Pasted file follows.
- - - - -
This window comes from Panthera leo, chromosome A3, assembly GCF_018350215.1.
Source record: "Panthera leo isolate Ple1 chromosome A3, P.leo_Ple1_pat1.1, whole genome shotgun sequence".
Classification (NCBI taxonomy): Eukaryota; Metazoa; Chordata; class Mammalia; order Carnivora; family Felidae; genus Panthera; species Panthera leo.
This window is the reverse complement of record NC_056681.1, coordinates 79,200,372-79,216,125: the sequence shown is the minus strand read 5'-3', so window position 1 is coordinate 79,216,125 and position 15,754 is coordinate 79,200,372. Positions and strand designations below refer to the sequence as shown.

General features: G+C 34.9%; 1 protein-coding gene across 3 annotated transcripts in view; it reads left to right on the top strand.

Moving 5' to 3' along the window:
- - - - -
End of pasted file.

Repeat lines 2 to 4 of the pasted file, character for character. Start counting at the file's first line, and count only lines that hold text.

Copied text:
Source record: "Panthera leo isolate Ple1 chromosome A3, P.leo_Ple1_pat1.1, whole genome shotgun sequence".
Classification (NCBI taxonomy): Eukaryota; Metazoa; Chordata; class Mammalia; order Carnivora; family Felidae; genus Panthera; species Panthera leo.
This window is the reverse complement of record NC_056681.1, coordinates 79,200,372-79,216,125: the sequence shown is the minus strand read 5'-3', so window position 1 is coordinate 79,216,125 and position 15,754 is coordinate 79,200,372. Positions and strand designations below refer to the sequence as shown.